As the inspired writer lists the works of the flesh, he places after idolatry the word, “sorcery,” or “witchcraft” (KJV).
This new century is much like the one in which Paul wrote, fascinated with the mysterious and bizarre. As the Athenians gathered at the Areopagus to seek some new thing – some new religious oddity – millions today kneel before the gentle glow of the television or Internet in search of something similar. Thus we find Wiccans worshiping at Fort Hood with the approval of the United States Army and many more searching the stars for astrological direction or consulting charlatans masquerading as psychics.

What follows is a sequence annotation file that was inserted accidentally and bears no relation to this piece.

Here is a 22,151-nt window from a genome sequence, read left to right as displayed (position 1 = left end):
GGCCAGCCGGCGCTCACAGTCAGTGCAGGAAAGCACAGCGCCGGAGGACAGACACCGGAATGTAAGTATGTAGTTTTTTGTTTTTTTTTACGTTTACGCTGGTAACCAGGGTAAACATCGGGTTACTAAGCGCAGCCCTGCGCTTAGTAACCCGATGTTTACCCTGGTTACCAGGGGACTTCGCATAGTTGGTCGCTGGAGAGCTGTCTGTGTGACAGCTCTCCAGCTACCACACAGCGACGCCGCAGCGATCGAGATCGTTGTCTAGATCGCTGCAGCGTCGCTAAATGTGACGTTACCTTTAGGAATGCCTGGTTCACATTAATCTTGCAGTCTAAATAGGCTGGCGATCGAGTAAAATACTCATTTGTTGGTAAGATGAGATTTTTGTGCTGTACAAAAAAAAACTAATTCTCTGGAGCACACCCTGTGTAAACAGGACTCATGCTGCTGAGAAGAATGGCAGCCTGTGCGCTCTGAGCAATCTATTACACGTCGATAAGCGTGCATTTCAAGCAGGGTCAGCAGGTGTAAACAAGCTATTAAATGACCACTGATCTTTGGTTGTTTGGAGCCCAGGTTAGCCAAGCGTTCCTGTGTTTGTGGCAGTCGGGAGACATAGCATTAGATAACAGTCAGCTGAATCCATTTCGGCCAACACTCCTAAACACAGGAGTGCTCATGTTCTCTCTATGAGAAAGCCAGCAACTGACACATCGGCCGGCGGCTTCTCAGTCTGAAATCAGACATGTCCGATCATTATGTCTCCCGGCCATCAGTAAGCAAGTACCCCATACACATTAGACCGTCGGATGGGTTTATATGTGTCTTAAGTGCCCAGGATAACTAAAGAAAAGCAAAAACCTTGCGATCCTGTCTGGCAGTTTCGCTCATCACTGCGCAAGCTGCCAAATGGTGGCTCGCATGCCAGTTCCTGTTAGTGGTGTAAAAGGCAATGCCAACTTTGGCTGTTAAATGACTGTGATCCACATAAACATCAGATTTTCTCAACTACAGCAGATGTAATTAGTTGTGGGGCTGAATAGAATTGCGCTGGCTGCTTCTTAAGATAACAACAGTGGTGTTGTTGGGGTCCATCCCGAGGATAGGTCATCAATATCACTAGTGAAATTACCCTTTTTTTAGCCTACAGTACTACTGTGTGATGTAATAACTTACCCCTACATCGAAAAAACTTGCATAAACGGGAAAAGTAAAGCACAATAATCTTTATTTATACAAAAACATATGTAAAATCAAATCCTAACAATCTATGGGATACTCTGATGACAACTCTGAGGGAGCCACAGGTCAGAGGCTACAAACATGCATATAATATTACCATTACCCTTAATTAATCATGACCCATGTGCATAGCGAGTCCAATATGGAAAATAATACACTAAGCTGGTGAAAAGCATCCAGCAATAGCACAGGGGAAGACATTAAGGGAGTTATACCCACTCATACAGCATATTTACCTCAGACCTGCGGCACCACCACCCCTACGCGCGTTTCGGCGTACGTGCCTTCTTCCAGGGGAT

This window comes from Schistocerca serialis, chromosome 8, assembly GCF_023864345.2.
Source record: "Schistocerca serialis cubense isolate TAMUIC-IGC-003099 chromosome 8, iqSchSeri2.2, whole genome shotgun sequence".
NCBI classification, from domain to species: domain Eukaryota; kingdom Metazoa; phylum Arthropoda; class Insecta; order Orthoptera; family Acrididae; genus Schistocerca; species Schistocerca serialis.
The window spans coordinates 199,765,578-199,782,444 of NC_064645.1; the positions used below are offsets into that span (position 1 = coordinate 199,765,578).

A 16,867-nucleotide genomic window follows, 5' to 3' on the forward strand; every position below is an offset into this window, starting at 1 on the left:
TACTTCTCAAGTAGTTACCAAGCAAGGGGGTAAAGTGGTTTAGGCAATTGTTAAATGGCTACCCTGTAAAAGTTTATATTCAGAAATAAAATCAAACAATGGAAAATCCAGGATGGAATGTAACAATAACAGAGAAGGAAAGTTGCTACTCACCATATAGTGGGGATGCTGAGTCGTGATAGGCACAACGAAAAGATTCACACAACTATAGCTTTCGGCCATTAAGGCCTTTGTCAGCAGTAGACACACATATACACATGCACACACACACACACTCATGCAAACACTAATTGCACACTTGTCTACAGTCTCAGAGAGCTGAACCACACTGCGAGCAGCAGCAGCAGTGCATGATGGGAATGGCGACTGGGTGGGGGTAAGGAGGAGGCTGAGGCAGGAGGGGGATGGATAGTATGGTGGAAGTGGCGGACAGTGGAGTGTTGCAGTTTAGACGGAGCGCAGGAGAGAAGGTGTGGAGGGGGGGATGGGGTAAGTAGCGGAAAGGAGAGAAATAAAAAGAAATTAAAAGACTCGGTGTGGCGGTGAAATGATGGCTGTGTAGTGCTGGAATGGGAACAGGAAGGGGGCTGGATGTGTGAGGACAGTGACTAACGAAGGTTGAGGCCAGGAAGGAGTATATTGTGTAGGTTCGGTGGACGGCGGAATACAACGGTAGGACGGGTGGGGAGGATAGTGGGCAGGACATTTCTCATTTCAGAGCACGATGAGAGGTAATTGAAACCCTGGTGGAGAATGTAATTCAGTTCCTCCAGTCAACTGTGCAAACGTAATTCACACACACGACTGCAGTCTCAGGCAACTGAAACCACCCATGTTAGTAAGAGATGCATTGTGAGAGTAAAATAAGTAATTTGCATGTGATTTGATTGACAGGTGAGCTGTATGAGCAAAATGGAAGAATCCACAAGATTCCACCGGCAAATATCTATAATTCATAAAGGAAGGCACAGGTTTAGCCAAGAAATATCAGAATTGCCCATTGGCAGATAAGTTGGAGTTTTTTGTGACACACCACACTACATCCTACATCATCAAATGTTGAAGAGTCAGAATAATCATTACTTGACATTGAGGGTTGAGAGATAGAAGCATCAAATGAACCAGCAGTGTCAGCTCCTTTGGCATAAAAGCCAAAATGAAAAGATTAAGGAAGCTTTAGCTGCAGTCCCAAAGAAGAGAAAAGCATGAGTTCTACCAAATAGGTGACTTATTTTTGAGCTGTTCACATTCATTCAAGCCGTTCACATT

The occult holds a place of fascination, curiosity and tolerance in an era in which men have become dissatisfied with the predictability and familiarity of Christianity. Neither can it be overlooked that this faith of ours disallows so much of the immorality that modern men crave and are unwilling to abandon; the occult not only allows such immorality, but often demands it. Continue reading » Works of the Flesh: Sorcery (Witchcraft)